14 January 2018

Why You Should Consider Writing a Trilogy #AuthorToolboxBlogHop


Available on Amazon UK and Amazon US

For most writers, completing one book would seem more than enough of an achievement, so why would anyone make a commitment to writing three?  

There are real benefits of tackling any story as a trilogy and now I’ve written one I’m convinced it’s something any novelist should consider. The scope of a trilogy offers writers a liberating sense of space and freedom, as ideas hinted at in the first book can be developed and explored over the rest. This means the writer has space to explore the complexity of relationships that evolve over time, as well as the shifting social, political and economic context over years – or even generations, offering readers a more ‘immersive’ experience.

There are also practical and commercial considerations. If you follow the fashion for longer books, you have one opportunity to sell it and the promotion can only begin once it’s available for pre-order. I was able to promote book one of my Tudor trilogy while writing book two (and it became a best-seller in the UK, US and Australia.)  Readers began contacting me to ask when the next book would be available and I soon built an international reader base for the trilogy.

Similarly, although each book works as a ‘stand-alone’, I’ve seen evidence in my sales that even people who read them in the wrong order tend to buy the others. I also hadn’t realised Amazon (and other retailers) are happy to promote and market a trilogy (or any series) as a discounted single purchase, which is good value for readers and means your books are more likely to be ‘discovered’.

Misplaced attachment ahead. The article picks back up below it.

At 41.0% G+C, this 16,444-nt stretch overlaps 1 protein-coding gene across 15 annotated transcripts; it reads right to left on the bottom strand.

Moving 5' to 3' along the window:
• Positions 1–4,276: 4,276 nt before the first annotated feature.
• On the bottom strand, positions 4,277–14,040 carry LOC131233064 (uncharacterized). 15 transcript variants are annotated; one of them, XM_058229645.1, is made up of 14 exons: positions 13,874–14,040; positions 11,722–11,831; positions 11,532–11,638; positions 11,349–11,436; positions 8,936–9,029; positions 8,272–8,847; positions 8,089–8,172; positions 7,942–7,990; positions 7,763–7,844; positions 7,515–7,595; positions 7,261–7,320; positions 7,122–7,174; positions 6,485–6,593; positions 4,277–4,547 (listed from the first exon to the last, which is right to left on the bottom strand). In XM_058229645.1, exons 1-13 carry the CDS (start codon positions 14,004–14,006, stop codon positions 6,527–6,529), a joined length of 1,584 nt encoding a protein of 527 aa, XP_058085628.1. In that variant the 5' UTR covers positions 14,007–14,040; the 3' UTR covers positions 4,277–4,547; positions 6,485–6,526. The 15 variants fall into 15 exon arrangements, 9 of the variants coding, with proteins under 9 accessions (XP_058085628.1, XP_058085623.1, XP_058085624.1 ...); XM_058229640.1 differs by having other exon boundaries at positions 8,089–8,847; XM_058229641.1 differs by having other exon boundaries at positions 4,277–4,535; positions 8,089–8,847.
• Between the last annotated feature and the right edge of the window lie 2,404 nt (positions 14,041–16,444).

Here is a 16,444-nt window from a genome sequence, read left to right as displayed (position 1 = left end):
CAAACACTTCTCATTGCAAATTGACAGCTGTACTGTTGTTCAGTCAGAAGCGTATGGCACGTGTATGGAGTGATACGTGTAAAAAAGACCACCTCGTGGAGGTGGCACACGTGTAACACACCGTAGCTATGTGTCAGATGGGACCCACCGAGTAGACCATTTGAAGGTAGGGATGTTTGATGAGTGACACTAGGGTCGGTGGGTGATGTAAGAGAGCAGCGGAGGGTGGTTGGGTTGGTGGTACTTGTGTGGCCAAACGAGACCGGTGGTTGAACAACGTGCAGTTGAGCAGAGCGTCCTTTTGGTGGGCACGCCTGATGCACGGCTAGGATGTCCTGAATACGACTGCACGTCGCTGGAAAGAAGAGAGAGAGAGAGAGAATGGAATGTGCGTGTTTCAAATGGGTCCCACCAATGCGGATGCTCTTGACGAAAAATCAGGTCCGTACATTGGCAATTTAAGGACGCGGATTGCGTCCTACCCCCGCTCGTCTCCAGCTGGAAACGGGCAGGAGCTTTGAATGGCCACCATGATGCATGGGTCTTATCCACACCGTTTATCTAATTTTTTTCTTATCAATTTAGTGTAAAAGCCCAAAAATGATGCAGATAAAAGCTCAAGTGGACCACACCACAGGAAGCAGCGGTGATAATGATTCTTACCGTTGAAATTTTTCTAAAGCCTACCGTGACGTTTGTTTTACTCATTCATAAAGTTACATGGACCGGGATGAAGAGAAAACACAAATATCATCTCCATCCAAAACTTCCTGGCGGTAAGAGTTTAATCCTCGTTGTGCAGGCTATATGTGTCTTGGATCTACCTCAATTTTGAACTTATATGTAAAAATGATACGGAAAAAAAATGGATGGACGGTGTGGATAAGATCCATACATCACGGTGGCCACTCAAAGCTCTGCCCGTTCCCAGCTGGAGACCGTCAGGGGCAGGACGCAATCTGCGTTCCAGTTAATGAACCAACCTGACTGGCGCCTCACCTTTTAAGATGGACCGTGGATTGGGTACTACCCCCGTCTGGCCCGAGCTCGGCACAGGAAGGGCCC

Finally, a trilogy offers a framework for developing work on an ‘epic’ scale. 

I realised there were countless novels about the court of King Henry VIII and his six wives, yet I could find almost nothing about the early Tudors who founded the dynasty. The idea for The Tudor Trilogy was that King Henry VIII’s father could be born in book one, ‘come of age’ in book two, and rule England in book three, so there would be plenty of scope to explore his life and times.

The first book of the trilogy was my fourth novel, so I had a good idea about the structure. In book one, OWEN, a Welsh servant of Queen Catherine of Valois, the lonely widow of King Henry V, falls in love with her and they marry in secret. Their eldest son Edmund Tudor marries the thirteen year-old heiress Lady Margaret Beaufort, and fathers a child with her to secure her inheritance. The birth of her son, Henry, nearly kills her, and when her husband dies mysteriously, his younger brother Jasper Tudor swears to protect them.

In book two, JASPER, they flee to exile in Brittany and plan to one day return and make Henry King of England. King Richard III has taken the throne and has a powerful army of thousands – while Jasper and Henry have nothing. Even the clothes they wear are paid for by the Duke of Brittany. So how can they possibly invade England and defeat King Richard at the Battle of Bosworth?